A transport minister continually refused to commit to HS2 reaching Manchester as Labour accused the Government of a “great rail betrayal” and vowed to build the project “in full” if it wins power.
Shadow transport secretary Louise Haigh hit out at reports that the Birmingham to Manchester leg of HS2 could be scrapped, saying it looked as if the Tories were “considering cutting the North of England out in its entirety”.
She argued that the new high-speed route would provide a slower journey between London and Birmingham than the current train services on offer due to it terminating, at least temporarily, in the west of London.
Shadow minister Nick Thomas-Symonds later promised that the party would build the line “in full”, including the leg of the journey which was due to run to Leeds, if it wins the next general election.
It comes after The Independent published a photograph last week of a leaked document appearing to show the Government has already spent £2.3 billion on stage two of the railway from Birmingham to Manchester, but that up to £35 billion could be saved by abandoning the phase.
Downing Street has since refused to guarantee that trains will run from the Midlands to the North West as part of the national infrastructure project.
Both proponents and critics of the high-speed route criticised the decision to send junior transport minister Richard Holden out to answer an urgent question on the future of the scheme on Monday.
Mr Holden, responsible for buses and roads in the Department for Transport, said rail minister Huw Merriman was unable to answer as he was in the Czech Republic on Government business.
Transport Secretary Mark Harper did not make an appearance either, despite having spoken at a conference on electric vehicles in Westminster on Monday.
Facing a barrage of questions in the Commons about whether high-speed trains would ever run to Manchester, Mr Holden would only say that “spades are already in the ground on HS2 and we remain focused on its delivery”.
Labour’s transport spokeswoman Ms Haigh pointed out that, with ministers pausing work on HS2 trains terminating at Euston, the current Birmingham to London route is faster than what commuters might be left with if the track stops at Curzon Street.
“First they slashed Northern Powerhouse Rail, then they binned HS2 to Leeds, then they announced the line would terminate at Old Oak Common for years to come, and now it looks like they are considering cutting the North of England out in its entirety,” she said.
“If this is true, what are we left with? The Tories’ flagship levelling up project that reaches neither the North of England nor central London.
“The most expensive railway track in the world that thanks to terminating in Acton will be a longer journey between Birmingham and central London than the one passengers currently enjoy… A great rail betrayal.”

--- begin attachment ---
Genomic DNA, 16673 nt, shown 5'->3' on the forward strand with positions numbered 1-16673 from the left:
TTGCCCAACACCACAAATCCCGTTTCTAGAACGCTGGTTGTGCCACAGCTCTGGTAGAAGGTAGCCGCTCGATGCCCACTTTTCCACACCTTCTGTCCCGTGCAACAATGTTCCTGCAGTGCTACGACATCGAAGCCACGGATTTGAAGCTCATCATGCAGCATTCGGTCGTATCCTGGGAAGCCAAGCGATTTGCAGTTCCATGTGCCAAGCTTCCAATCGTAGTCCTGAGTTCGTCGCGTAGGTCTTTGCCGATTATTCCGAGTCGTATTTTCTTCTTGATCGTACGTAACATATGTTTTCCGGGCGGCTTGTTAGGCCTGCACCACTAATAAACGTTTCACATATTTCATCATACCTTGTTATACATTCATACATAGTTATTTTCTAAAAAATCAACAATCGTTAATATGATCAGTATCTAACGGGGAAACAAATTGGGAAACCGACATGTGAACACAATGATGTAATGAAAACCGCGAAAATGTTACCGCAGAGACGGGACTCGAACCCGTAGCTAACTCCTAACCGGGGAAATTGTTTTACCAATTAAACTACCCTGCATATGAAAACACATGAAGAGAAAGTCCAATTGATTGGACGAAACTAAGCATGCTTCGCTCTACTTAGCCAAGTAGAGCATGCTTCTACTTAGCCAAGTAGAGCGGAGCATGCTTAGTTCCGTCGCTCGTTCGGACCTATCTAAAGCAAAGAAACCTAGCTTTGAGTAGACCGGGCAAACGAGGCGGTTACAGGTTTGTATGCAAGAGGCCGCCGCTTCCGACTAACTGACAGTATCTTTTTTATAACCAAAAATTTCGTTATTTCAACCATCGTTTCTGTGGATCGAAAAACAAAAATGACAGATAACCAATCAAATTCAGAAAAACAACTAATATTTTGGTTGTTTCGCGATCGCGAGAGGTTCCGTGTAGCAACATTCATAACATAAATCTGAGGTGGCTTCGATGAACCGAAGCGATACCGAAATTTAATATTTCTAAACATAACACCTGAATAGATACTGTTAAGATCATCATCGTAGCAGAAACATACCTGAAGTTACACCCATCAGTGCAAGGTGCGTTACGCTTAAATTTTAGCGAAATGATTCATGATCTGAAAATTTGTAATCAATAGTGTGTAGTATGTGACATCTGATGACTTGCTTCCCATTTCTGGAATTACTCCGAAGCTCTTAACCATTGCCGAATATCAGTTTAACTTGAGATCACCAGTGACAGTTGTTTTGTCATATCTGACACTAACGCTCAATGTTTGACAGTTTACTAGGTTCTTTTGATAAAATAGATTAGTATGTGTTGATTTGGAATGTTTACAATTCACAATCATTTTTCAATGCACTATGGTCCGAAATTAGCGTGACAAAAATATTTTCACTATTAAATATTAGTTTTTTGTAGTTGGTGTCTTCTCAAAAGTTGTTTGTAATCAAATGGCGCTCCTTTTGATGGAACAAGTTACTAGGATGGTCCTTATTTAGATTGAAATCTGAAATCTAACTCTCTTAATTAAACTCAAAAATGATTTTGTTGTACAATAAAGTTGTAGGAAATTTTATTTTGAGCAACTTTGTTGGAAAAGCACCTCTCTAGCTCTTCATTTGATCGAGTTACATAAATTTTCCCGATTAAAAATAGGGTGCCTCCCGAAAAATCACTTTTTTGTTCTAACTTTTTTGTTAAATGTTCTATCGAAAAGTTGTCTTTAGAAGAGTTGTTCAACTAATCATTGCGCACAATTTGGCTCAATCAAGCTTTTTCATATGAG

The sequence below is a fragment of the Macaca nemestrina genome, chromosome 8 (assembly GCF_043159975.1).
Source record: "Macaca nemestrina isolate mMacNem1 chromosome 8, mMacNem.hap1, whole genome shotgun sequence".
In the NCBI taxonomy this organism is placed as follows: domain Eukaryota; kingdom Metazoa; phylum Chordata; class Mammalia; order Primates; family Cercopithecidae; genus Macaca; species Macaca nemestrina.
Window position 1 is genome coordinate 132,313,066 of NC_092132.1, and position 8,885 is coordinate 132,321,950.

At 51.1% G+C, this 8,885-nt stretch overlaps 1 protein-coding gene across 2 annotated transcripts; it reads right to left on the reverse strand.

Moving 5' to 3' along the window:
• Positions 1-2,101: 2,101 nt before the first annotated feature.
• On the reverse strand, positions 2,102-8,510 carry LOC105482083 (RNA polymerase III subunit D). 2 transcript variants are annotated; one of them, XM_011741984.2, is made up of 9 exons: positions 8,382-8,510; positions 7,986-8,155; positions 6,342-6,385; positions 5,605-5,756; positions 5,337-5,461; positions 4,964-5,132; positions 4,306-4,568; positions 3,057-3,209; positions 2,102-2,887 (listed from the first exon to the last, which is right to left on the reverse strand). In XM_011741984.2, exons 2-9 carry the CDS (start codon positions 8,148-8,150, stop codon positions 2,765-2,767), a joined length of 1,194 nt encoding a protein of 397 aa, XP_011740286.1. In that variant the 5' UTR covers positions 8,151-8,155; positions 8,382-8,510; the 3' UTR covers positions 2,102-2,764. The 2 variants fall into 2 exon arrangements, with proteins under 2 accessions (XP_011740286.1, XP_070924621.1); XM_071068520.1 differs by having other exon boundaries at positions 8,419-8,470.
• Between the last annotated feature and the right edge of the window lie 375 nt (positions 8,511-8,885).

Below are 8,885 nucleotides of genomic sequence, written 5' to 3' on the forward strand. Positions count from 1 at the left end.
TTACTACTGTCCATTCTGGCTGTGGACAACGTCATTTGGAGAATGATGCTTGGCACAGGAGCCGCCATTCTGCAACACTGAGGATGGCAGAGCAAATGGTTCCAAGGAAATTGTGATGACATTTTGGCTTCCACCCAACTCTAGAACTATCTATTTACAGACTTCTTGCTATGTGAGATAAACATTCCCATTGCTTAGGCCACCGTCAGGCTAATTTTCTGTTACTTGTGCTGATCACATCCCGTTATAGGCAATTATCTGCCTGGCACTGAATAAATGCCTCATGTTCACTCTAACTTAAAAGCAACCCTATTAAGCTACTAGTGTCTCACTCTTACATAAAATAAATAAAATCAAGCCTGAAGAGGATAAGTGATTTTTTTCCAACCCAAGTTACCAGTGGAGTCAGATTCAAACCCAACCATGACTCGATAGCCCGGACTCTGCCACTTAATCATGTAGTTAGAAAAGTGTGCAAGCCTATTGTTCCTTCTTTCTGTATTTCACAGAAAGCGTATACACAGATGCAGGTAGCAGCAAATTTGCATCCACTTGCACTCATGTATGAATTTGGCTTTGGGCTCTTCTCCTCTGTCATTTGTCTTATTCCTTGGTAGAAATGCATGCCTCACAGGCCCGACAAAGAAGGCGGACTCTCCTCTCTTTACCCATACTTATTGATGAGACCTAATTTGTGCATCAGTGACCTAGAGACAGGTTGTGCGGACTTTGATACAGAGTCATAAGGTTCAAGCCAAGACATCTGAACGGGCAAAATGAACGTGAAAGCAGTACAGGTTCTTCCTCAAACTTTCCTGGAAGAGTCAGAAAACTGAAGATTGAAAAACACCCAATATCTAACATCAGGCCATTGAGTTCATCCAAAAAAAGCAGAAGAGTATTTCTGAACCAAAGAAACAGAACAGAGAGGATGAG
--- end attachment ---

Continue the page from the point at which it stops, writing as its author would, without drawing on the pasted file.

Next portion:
Later on Monday, Mr Thomas-Symonds told BBC Radio 4’s PM programme: “We will build HS2 in full and we will build Northern Powerhouse Rail in full. That’s the clear pledge that we’ve given. If we do end up in a situation where the Government has spent well over £45 billion on an infrastructure project that isn’t even going to go all the way from Birmingham to London, what an indictment of Tory incompetence and waste that is.”
Asked whether it would run to Leeds, he said: “It’s both Manchester and indeed the eastern leg… to Leeds.”
Mr Harper announced in March that work at Euston would be paused for two years as costs had ballooned to £4.8 billion compared with an initial budget of £2.6 billion, with Old Oak Common in the west London suburbs used as a temporary terminus.
Passengers travelling to and from central London will need to take Elizabeth line services to continue their journey into the heart of the capital.
Facing riled-up MPs, Mr Holden said there was “no question of this Government abandoning the North”, but he repeatedly refused to clarify whether the project would run to Manchester.
He added: “Ministers will continue to update the House regularly on HS2, as we have done throughout.”
The planned railway is intended to link London, the Midlands and the North of England but has been plagued by delays and soaring costs.
Prime Minister Rishi Sunak is said to have concerns about the project’s budget, with plans reportedly to potentially abandon the Euston leg altogether as part of a drastic cost-cutting exercise.
Ministers have already moved to pause parts of the project.
It was confirmed in March that construction of the Birmingham to Crewe leg of the high-speed railway would be delayed by two years and that services may not enter central London until the 2040s.
During Monday’s urgent question, MPs from both sides encouraged the Government to scrap the project entirely, with Tories Sir William Cash, former Cabinet minister Dame Andrea Leadsom and Sir Michael Fabricant all voicing concerns.
Greg Smith, Tory MP for Buckingham, said the rail scheme was unaffordable and that its construction was causing “human misery” in his constituency.
He said scrapping the Manchester leg would leave a “legless stump” and recommended that “what is left of phase one should be scrapped as well”.